Who are the Germans?

Who are the Germans?

You may be familiar with the fact that the Germans refer to themselves as Deutsch and their country as Deutschland, and we find this term also in most other Germanic languages, such as Dutch Duits or Swedish Tysk, as well as Italian Tedesco. However, there are many other names in other parts of Europe. The French and Spaniards call them Allemand/Alemán, as do the Welsh with Almaenaidd; the various Slavic languages share a different term again, seen in e.g. Polish Niemiec or Russian Nemets. In the Baltic the Lithuanians and Latvians have their own terms not seen anywhere else (Vokietis and Vācijis respectively), while in Finland and Estonia they call them Saksi. We could also add some assorted forms from smaller languages, such as Miksas from Old Prussian, an extinct sister language to Lithuanian and Latvian.

An aerial shot of the meeting of the Rhine and Mosel rivers at Koblenz
The Deutsches Eck, or ‘German corner’, in Koblenz

Now, it is not unusual for inhabitants of a country to refer to themselves and their country with a different form from that used by outsiders (when was the last time you called China Zhongguo or India Bharat?). What is particularly notable about the German case, however, is the diversity even among its immediate neighbours. Contrast e.g. France, where everyone uses some form of derivative of Latin Francia (after the Germanic tribe the Franks), though the Greeks still call it Gallia after the Roman province of Gaul. Similarly, most call Spain some form derived from Hispania and Italy one from Italia. So, this diversity in names for the Germans requires some explanation.

Whence this plethora of terms? A consideration of history leads us to our answer. Recall that the modern country of Germany is a relatively recent creation, only being officially united in the mid 19th century by Otto von Bismarck. While there was a political entity that occupied the area in the form of the Holy Roman Empire it was only a relatively loose collection of small states, and prior to that the area was inhabited by a number of distinct Germanic-speaking peoples.

As a result, some of these names derive from the individual groups or tribes which lived in part of the area: so in the Western Romance and Brittonic Celtic languages the name of the Alemanni tribe was applied to the Germans as a whole. The same process occurred in the northeast with the Baltic Finns and the Saxons: not only were the Saxons the nearest group, but also, due to a combination of the Hanseatic League controlling trade through the Baltic and the anti-pagan crusading of the Teutonic Knights (another Deutsch-relative, see below), many Saxons came to settle in the Eastern Baltic, with some of their descendants still living in Estonia and Latvia today. Some small varieties show different groups again: some of the smaller Germanic varieties use a form derived from Prussian, after the state which ended up uniting the German peoples.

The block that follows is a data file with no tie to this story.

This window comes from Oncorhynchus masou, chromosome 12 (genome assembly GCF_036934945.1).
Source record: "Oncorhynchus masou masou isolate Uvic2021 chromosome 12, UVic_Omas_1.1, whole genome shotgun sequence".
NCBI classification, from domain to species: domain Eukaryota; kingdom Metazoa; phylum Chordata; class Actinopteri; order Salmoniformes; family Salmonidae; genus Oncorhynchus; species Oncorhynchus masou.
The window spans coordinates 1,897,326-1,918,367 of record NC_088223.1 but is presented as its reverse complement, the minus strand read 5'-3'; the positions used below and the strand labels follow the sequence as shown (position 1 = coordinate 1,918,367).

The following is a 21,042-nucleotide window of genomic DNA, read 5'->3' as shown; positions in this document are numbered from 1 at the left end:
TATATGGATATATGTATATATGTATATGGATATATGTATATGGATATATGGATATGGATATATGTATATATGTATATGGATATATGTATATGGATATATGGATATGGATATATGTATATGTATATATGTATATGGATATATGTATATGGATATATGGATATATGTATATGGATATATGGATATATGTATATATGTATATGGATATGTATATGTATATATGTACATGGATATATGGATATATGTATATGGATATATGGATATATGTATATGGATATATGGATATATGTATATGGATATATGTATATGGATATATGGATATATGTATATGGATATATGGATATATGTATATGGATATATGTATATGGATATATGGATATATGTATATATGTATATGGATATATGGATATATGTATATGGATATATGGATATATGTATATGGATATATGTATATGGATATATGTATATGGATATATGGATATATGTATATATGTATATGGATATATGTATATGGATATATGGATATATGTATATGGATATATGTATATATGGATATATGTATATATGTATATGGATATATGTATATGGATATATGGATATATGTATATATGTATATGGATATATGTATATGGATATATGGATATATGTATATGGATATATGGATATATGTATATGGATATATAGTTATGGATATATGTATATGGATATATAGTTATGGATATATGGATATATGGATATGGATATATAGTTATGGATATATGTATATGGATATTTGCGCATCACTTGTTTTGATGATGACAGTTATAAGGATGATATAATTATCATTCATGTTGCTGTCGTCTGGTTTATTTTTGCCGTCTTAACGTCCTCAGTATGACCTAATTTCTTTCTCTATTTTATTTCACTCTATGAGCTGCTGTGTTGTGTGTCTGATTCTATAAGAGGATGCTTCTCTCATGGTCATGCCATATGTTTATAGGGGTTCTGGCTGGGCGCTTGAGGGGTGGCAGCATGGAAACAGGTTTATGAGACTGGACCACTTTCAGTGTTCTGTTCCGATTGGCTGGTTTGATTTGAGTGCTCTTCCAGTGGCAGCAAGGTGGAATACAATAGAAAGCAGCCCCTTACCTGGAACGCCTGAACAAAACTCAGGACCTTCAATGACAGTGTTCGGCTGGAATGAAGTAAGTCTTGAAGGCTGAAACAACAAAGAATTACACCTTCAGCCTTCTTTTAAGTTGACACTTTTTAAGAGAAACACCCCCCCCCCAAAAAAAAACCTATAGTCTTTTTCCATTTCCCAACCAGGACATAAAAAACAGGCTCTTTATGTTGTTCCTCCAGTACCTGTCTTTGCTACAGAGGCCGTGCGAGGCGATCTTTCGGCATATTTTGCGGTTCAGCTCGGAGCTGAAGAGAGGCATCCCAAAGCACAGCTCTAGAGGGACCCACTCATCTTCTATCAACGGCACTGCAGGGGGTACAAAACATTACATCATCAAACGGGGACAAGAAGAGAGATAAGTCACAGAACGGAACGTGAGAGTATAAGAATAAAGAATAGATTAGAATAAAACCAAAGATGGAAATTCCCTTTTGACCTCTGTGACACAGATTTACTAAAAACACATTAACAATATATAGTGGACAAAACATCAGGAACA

English takes a slightly different approach, deriving the term Germans from the Latin name of the region; Germania. This term included two Roman provinces covering much of modern-day Belgium, Switzerland, parts of eastern France and the Rhineland in modern Germany, as well as applying to the larger swathe of barbarian territories further east. Interestingly, several languages use this term to refer to Germany the country despite using a different term to refer to the Germans: Italian and Russian are the most notable examples.

We find a different source again with the Slavic Nemets terms. There is again some dispute in origin, but the general consensus is that it derives from a Slavic root *němъ meaning ‘mute’, itself of contested origin. The meaning likely was not ‘mute’ necessarily, but rather simply denoted that these groups were not Slavic-speaking. This puts in a similar group to the word ‘barbarian’ in fact, which derives from a Greek word meaning ‘those who go bar-bar/talk incomprehensibly’. Similar origins to do with ‘talking’ are likely behind the Baltic Vok-/Vāc-/Miks- forms as well.